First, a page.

show no signifi cant difference in average ER-to-Golgi transport
rate when compared with mock cells ( Figure 1B ). However, knock-
down of myosin VI with a SMARTpool collection of four siRNA
primers or with distinct, individual siRNA primers consistently re-
sults in a reduction in ER-to-Golgi transport rate, as compared with
mock cells (38% overall average rate reduction) ( Figure 1B ).
56 | L. M. Bond et al. Molecular Biology of the Cell
The number of secretory vesicles
traveling out of the Golgi complex
is not changed, however, in myosin VI
or optineurin knockdown cells
To deter mine whether the delay in ER-to-
Golgi protein transfer after depletion of
myosin VI is propagated to the post-
Golgi stages of the secretory pathway
and whether myosin VI and optineurin
are required for vesicle formation at the
TGN, we next assayed the number of
vesicles leaving the Golgi complex in
mock versus myosin VI or optineurin
knockdown cells. For this analysis, we
took 1-min, confocal spinning disc vid-
eos of sections through the middle of
the cell at specifi c intervals between 25
and 60 min after AP21998 addition. Vesi-
cle tracking software designed at the
National Institutes of Health and Emory
University was used to quantify the num-
ber of individual vesicles present in 6 μm ×
6 μm regions between the trans- Golgi
and plasma membrane over the course of
these videos ( Figure 2 ). Com parison of
mock and siRNA SMARTpool knockdown
cells reveals that the depletion of myosin
VI or optineurin results in no signifi cant
change in the number of vesicles travel-
ing through these regions. This indicates
that the reduced transport rate between
the ER and Golgi complex in myosin VI
knockdown cells is not a rate-limiting
step in the overall secretory process and
does not reduce the number of cargo
vesicles leaving the trans side of the Golgi
complex. This enables us to study the
involvement of myosin VI and optineurin
in the post-Golgi stages of the pathway
independently of defects observed in the
early steps of the secretory pathway. Fur-
thermore, these results suggest that my-
osin VI and optineurin are unlikely to play
a major role in vesicle formation at the
TGN as previously speculated (Buss and
Kendrick-Jones, 2008 ).
Myosin VI and optineurin colocalize with secretory vesicles
at the plasma membrane
We examined the involvement of myosin VI and optineurin in the
later stages of the secretory pathway using total internal refl ection
fl uorescence (TIRF) microscopy, a technique that permits the selec-
tive illumination of the 100–200-nm region nearest the plasma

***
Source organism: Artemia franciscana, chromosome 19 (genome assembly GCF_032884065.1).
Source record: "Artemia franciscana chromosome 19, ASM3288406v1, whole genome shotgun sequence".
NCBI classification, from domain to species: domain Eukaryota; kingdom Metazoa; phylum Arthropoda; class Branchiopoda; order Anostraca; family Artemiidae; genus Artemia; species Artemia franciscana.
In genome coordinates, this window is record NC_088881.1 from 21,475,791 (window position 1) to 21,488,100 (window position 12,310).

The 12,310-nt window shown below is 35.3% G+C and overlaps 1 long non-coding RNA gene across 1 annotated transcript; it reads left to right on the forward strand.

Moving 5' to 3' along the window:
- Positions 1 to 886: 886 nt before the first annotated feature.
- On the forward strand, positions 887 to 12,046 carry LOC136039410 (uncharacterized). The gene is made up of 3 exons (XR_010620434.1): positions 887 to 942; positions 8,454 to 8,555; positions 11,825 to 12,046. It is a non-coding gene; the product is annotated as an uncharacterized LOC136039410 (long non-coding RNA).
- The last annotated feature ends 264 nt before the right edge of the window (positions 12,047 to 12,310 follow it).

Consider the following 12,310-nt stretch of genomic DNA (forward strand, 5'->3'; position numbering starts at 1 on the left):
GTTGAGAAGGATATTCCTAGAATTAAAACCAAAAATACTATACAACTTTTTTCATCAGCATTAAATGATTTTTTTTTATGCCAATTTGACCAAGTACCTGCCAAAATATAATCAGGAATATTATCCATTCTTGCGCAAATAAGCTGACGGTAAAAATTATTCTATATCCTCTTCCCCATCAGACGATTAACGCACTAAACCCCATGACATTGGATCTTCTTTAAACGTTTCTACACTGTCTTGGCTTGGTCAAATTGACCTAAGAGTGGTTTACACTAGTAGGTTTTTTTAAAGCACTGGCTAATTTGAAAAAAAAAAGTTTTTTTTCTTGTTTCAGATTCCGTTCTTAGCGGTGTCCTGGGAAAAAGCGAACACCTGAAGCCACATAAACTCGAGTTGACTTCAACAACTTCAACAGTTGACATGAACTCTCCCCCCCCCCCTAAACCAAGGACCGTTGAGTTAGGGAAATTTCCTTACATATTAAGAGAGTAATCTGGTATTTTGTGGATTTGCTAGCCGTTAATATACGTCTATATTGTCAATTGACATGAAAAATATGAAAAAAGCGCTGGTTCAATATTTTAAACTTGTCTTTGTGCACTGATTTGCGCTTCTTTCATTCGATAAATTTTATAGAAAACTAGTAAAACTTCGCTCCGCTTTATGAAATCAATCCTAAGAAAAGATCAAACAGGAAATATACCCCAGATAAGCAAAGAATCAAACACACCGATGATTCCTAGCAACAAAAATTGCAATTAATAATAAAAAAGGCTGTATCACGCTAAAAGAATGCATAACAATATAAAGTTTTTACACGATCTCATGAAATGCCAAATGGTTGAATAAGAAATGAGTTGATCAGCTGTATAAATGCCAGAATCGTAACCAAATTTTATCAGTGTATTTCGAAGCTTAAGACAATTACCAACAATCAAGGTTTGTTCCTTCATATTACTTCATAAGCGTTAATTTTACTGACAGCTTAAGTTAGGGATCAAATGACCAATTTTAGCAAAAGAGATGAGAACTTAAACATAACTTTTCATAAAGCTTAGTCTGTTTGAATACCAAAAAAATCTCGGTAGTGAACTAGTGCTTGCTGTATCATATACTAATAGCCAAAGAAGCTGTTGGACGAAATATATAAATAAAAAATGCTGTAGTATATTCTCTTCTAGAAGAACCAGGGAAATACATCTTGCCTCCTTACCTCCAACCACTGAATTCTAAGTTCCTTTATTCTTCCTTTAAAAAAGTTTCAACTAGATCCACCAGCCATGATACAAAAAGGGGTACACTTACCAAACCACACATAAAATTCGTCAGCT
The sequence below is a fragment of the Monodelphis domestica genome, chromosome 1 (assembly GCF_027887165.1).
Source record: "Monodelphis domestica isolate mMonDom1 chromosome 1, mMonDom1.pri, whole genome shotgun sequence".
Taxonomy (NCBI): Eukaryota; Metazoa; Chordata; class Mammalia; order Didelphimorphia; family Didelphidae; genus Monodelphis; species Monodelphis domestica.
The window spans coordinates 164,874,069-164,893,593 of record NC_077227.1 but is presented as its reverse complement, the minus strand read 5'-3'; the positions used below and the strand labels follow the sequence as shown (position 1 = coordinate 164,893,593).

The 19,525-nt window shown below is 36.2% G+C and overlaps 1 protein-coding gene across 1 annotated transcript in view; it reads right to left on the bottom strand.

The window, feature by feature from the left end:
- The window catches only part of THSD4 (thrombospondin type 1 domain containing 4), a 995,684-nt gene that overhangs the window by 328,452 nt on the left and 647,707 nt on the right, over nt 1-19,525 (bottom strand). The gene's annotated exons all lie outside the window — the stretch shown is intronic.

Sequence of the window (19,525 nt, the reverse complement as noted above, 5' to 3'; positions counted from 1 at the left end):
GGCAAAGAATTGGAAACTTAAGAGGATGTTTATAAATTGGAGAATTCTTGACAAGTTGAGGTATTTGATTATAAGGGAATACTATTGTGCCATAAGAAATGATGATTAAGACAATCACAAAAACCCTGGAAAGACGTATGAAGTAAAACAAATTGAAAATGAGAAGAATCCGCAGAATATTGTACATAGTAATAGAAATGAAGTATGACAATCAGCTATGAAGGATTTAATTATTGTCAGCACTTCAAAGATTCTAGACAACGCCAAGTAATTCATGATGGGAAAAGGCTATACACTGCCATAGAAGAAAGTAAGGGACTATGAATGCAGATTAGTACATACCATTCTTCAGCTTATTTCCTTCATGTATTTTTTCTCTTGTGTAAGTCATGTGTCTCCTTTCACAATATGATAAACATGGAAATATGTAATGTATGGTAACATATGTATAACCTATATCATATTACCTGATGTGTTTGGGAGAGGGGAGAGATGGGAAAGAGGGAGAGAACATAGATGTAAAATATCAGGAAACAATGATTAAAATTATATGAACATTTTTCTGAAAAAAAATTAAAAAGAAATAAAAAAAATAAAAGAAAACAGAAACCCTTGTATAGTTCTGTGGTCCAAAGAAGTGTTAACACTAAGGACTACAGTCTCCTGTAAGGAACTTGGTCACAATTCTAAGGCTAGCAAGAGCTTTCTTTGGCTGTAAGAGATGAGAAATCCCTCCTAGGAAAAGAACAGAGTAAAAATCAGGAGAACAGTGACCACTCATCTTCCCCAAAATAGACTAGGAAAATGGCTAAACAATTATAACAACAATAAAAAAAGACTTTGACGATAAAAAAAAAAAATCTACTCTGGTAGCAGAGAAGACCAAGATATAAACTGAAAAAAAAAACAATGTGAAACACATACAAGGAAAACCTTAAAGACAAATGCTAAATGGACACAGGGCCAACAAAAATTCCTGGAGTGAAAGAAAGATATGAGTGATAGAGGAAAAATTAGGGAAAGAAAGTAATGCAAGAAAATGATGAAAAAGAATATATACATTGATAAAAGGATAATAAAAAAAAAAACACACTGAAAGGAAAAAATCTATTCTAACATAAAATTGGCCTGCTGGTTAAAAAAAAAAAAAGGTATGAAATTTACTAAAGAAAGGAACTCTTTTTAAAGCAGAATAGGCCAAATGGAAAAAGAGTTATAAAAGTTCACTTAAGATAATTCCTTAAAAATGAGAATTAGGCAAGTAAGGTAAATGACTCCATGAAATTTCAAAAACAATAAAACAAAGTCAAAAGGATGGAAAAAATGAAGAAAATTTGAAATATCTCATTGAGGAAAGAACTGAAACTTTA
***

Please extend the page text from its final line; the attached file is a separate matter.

membrane at the base of the cell. Because the localization of op-
tineurin and myosin VI relative to vesicles in this proximity of the
plasma membrane has not previously been demonstrated, we used
TIRF microscopy with fi xed, immunofl uorescence-labeled cells to
examine the distribution of myosin VI and optineurin with respect to
secretory vesicles in the TIRF fi eld.
For these immunofl uorescence studies, HeLa cells stably express-
ing the GFP-tagged reporter construct were treated with AP21998
and fi xed 35 min after treatment. To examine the localization of
As a control, the same rate analysis study was conducted in
cells depleted of two distinct members of the SNARE family, a
group of proteins that mediate vesicle docking and fusion
( Figure 1C ). Knockdown of the vesicle-associated membrane
protein 7 (VAMP7), a post-Golgi SNARE, has no signifi cant effect
on ER-to-Golgi transport ( Figure 1B ), which indicates that the de-
lay in transport seen after a knockdown of myosin VI is not simply
a result of our siRNA knockdown protocol. Knockdown of the
ER-to-Golgi SNARE syntaxin5, however, completely inhibits ER-
to-Golgi transport ( Figure 1B ), suggesting that a knockdown of
myosin VI results in a kinetic delay rather than a complete block
in ER-to-Golgi transport. Overall, our results suggest an unex-
pected role for myosin VI in the transport of cargo between
the ER and the Golgi complex during the early stages of the
FIGURE 1: Rate of reporter molecule transport from the ER to the Golgi complex.
(A) Time-lapse images illustrating the accumulation of reporter molecule fl uorescence in the
Golgi region (as labeled with GalT-RFP) over the fi rst 10 min after AP21998 addition to a mock